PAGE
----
Vaping the sweetener sucralose may produce toxic chemicals

The synthetic sweetener’s breakdown produces harmful organochlorines and increases amounts of toxic aldehydes

vaping liquid

NOT SO SWEET When added to e-liquids, sucralose can increase the amount of toxic aldehydes and create harmful chlorinated chemicals.

Jonathan Weiss/Alamy Stock Photo

Lacing e-cigarette liquid with sucralose is probably not a sweet idea. Vaping the synthetic sweetener may generate harmful chemicals, researchers report May 13 in Chemical Research in Toxicology.

“I would strongly advise that users should not use liquids with sucralose in them,” says Sven Jordt, a toxicologist at Duke University School of Medicine who was not involved with the study.

Many e-cigarette users, especially teenagers (SN: 12/22/18, p. 28), are drawn to sweet and fruity flavored e-liquids. But because of lax labeling rules, it’s not clear which e-cigarettes include sucralose and how much they contain. The popular Juul brand does not contain sucralose, Jordt says. Manufacturers also sell concentrated sucralose solutions for users who mix their own e-juice.

Sucralose, sold under the brand name Splenda for use in food and drink, is hundreds of times sweeter than table sugar and is generally considered safe for food. But little is known about its toxicity when inhaled. “Those evaluations are for eating, and it turns out the lung and the stomach are not the same target organ,” says study coauthor David Peyton, a chemist at Portland State University.

Familiar with the chemistry of sucralose, Peyton and his team had a hunch that the compound might break down when heated by the metal coils inside e-cigarettes. To test the idea, they mixed up e-liquids and vaporized them using commercial devices in the lab. A pump drew air through the e-cig, and the scientists captured the puffs of vapor for analysis.

Adding sucralose to a mix of typical e-liquid solvents, propylene glycol and glycerol, amplified the production of lung-irritating compounds called aldehydes by a factor of three to 10. Some of these compounds, including acetaldehyde and acrolein, are known to be toxic. The amount of aldehydes a user inhales would depend on factors including how concentrated the sucralose is and how hot the coil gets, Peyton says.

The scientists also detected small amounts of organochlorines, including a potential carcinogen, in the vapor from e-liquids containing sucralose. While the effects of inhaling organochlorines aren’t fully understood, some of these compounds are “notorious for horrendous long term toxicological effects,” Jordt says.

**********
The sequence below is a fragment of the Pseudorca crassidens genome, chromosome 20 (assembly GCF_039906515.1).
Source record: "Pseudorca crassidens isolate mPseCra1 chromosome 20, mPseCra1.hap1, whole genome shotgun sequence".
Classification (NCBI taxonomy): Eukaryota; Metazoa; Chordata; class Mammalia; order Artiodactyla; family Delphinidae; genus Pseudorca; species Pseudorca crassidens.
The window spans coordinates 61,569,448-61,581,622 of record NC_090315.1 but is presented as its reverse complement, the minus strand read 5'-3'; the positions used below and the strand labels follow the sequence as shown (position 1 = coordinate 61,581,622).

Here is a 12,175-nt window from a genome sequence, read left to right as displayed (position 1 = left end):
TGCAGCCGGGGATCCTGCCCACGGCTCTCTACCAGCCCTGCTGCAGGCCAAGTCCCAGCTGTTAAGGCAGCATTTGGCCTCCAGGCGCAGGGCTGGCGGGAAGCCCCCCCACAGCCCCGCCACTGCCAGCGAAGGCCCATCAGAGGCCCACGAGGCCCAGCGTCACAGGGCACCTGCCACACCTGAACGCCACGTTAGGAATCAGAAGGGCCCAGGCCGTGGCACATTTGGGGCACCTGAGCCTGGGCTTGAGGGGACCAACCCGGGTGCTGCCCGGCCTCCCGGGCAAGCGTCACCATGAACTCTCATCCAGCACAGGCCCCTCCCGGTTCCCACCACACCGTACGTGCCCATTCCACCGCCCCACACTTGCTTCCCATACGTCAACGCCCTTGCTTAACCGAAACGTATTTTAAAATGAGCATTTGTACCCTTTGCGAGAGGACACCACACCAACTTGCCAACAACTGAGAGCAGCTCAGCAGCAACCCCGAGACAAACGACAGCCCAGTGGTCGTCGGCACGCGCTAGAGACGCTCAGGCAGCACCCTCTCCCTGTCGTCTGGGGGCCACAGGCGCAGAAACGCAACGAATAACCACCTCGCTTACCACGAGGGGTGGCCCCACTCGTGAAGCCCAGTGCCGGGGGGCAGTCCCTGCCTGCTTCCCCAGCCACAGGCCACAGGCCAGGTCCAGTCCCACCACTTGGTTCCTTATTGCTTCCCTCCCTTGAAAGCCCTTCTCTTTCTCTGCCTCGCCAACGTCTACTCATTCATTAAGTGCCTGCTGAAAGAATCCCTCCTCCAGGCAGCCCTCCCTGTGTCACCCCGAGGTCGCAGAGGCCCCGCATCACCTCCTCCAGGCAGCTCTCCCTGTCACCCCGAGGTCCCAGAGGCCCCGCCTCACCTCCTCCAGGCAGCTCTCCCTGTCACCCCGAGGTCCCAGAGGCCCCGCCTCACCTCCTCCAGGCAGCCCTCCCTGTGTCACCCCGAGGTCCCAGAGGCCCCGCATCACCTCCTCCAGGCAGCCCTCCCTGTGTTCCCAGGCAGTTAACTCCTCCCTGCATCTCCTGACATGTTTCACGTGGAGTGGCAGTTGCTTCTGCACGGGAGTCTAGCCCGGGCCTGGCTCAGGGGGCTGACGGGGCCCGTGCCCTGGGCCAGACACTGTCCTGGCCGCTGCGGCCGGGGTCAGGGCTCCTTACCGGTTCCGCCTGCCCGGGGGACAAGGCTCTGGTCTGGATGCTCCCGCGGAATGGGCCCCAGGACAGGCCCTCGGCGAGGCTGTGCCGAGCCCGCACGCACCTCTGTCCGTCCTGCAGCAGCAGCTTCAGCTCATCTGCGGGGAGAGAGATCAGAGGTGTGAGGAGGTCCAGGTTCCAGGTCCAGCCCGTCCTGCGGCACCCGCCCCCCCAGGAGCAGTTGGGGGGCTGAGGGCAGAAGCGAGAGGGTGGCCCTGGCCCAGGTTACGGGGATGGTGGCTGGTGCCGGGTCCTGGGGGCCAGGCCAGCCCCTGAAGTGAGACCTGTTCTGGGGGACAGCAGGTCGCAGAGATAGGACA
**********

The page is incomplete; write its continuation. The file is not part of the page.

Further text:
Sucralose looks a lot like table sugar, but the molecule trades three of sugar’s hydroxyl groups for chlorine atoms. When sucralose breaks down, chloride ions are released and can hook up with other chemicals and intervene in other reactions occurring in the device. When vaped, sucralose degrades, hydrochloric acid likely forms and catalyzes the reactions that produce the aldehydes, the study suggests. The authors also detected hemiacetal compounds, which can contribute to the total aldehyde levels, and acetals, another set of lung-irritating chemicals.

The hydrochloric acid also seems to mess with the e-cigs’ nicotine. When sucralose is around, some nicotine is converted to a form less easily absorbed by the body. Thus some may end up vaping more to get the same hit of nicotine, Jordt says. This may occur with heavy users, Peyton says, but for less experienced vapers, the nicotine’s transformation may cut its harshness and make it less off-putting.

And with all those potential hazards, sucralose isn’t actually very effective in sweetening e-cigarettes. As a heavy molecule, it doesn’t easily waft with vapor. That means users may get only a little sweetness from it.

Carolyn Wilke is a freelance science journalist based in Chicago and former staff writer at Science News for Students. She has a Ph.D. in environmental engineering from Northwestern University.

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